Here’s a simple point about the sprints and other running drills described in the book. I know I’m old, but like the E.T.A. players, I get up at dawn (mostly because I’m living in a tropical climate where it’s coolest in the early morning) and I run, but currently it’s not about “jogging” because I do speed work: intervals, mile repeats, etc. I’m trying to get a little faster, which requires pushing myself past the comfort zone (or, as you say, “no pain, no gain”). But I have no illusions that I’ll ever win a race nor will I ever be the fastest in my age group because I’ve been competing for years against many of the same runners and I know they’re just more talented, physiologically better runners than I am in ways that are quantifiable: VO2 MAX, lactic acid threshold, fast twitch/slow twitch muscle fiber, biomechanics (pronation/supination), whether they started in high school, had coaching, smoked/drank or didn’t, etc.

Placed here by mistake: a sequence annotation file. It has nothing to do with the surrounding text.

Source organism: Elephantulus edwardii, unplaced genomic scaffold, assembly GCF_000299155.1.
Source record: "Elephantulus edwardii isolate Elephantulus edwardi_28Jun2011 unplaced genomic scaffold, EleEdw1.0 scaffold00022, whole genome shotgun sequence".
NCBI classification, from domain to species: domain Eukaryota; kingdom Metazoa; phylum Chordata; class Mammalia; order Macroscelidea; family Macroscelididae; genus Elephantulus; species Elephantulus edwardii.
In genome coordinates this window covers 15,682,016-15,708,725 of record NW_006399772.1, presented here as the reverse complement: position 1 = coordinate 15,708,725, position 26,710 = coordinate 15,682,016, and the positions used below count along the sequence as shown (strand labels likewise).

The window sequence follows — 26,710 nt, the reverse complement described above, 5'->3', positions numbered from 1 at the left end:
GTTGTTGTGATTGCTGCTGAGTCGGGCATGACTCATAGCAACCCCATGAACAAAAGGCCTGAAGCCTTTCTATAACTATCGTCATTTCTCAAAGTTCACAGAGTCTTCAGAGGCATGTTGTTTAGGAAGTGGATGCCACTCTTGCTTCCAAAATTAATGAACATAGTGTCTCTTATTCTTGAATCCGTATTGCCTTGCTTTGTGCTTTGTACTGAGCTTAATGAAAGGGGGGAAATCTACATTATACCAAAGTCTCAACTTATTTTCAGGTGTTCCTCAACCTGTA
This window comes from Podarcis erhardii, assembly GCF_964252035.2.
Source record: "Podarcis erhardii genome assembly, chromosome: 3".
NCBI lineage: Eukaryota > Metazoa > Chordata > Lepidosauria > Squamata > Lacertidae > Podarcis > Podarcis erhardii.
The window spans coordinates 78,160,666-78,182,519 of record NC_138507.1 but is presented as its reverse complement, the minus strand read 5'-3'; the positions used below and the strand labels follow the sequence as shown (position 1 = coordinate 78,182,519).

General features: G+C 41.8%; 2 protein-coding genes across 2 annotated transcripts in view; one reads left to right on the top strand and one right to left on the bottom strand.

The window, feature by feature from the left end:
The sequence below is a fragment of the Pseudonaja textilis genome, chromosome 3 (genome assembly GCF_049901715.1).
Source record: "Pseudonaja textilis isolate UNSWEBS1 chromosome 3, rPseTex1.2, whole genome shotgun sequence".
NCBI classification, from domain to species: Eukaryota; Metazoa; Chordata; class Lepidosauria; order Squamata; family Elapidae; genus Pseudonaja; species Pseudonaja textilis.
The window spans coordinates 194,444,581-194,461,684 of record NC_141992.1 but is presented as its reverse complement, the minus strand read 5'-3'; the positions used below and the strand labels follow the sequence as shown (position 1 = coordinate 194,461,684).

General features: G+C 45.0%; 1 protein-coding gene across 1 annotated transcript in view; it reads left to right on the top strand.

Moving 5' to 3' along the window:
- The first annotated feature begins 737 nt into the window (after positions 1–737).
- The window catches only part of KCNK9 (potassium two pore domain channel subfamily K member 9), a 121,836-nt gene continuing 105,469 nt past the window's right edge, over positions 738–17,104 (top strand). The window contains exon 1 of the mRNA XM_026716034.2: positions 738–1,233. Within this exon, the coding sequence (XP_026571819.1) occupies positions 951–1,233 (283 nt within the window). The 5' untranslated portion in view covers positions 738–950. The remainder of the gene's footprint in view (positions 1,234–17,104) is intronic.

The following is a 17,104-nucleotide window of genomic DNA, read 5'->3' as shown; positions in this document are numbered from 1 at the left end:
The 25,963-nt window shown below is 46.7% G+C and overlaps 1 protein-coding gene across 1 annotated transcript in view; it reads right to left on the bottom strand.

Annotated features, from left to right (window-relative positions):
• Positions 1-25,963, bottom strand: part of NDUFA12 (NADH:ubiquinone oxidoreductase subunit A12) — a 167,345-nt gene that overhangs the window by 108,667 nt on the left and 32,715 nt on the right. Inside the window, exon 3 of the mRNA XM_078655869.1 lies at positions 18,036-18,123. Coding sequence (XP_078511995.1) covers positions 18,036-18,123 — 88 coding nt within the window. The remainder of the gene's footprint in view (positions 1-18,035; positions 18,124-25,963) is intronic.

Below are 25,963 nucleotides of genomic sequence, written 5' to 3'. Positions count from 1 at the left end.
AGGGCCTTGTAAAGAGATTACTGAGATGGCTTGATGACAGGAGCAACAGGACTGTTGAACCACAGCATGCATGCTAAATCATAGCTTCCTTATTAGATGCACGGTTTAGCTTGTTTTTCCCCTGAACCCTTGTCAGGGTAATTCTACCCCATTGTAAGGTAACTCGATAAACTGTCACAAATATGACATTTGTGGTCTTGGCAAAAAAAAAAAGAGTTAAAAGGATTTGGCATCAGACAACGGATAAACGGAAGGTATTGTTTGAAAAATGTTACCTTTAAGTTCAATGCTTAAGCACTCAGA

It’s not quite the same situation for the talented young tennis players who enter elite Enfield Tennis Academy without really knowing how they stack up against other talented players their own age. As in the performing arts, there is a kind of “faith” involved in study and acquiring skills, but there’s also kind of “sadness” in the discovery that very few are good enough to make it to the “show.” There’s a kind of hierarchy that develops, maybe it’s a way of coping. We’re told on p. 269 or 270, for example, that Schacht has stopped dreaming about the show. Wayne is definitely show-worthy, but not Orin, although when the B.U. tennis coach took a look at his large left arm and his Moms in a tight black skirt, “about fell back over sideways the other way.”